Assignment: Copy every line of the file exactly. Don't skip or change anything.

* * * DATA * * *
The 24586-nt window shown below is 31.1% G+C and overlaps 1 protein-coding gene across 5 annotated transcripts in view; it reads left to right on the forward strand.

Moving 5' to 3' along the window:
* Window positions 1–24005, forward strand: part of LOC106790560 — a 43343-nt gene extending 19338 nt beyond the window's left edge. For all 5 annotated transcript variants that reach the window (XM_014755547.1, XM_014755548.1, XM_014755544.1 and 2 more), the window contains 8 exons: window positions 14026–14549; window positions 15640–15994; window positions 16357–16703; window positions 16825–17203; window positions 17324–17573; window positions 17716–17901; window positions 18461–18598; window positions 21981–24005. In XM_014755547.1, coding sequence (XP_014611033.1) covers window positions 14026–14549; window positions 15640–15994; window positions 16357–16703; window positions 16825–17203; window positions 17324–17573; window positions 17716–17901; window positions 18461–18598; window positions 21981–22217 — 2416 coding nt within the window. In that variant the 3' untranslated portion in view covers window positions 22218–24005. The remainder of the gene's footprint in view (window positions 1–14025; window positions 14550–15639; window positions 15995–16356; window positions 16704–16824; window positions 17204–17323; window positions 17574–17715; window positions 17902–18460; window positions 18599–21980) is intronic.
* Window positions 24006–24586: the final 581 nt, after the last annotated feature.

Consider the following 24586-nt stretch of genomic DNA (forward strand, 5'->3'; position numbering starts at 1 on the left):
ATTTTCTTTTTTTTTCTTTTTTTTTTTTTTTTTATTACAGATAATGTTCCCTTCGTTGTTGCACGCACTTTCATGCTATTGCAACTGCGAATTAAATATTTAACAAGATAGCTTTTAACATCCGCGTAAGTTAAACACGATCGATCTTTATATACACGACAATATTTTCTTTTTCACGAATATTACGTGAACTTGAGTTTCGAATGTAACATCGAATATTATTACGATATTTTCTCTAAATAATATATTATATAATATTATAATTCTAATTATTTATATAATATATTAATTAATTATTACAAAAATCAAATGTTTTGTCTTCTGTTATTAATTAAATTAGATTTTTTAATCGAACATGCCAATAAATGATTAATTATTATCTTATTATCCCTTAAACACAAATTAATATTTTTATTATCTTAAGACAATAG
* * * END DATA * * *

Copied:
The 24586-nt window shown below is 31.1% G+C and overlaps 1 protein-coding gene across 5 annotated transcripts in view; it reads left to right on the forward strand.

Moving 5' to 3' along the window:
* Window positions 1–24005, forward strand: part of LOC106790560 — a 43343-nt gene extending 19338 nt beyond the window's left edge. For all 5 annotated transcript variants that reach the window (XM_014755547.1, XM_014755548.1, XM_014755544.1 and 2 more), the window contains 8 exons: window positions 14026–14549; window positions 15640–15994; window positions 16357–16703; window positions 16825–17203; window positions 17324–17573; window positions 17716–17901; window positions 18461–18598; window positions 21981–24005. In XM_014755547.1, coding sequence (XP_014611033.1) covers window positions 14026–14549; window positions 15640–15994; window positions 16357–16703; window positions 16825–17203; window positions 17324–17573; window positions 17716–17901; window positions 18461–18598; window positions 21981–22217 — 2416 coding nt within the window. In that variant the 3' untranslated portion in view covers window positions 22218–24005. The remainder of the gene's footprint in view (window positions 1–14025; window positions 14550–15639; window positions 15995–16356; window positions 16704–16824; window positions 17204–17323; window positions 17574–17715; window positions 17902–18460; window positions 18599–21980) is intronic.
* Window positions 24006–24586: the final 581 nt, after the last annotated feature.

Consider the following 24586-nt stretch of genomic DNA (forward strand, 5'->3'; position numbering starts at 1 on the left):
ATTTTCTTTTTTTTTCTTTTTTTTTTTTTTTTTATTACAGATAATGTTCCCTTCGTTGTTGCACGCACTTTCATGCTATTGCAACTGCGAATTAAATATTTAACAAGATAGCTTTTAACATCCGCGTAAGTTAAACACGATCGATCTTTATATACACGACAATATTTTCTTTTTCACGAATATTACGTGAACTTGAGTTTCGAATGTAACATCGAATATTATTACGATATTTTCTCTAAATAATATATTATATAATATTATAATTCTAATTATTTATATAATATATTAATTAATTATTACAAAAATCAAATGTTTTGTCTTCTGTTATTAATTAAATTAGATTTTTTAATCGAACATGCCAATAAATGATTAATTATTATCTTATTATCCCTTAAACACAAATTAATATTTTTATTATCTTAAGACAATAG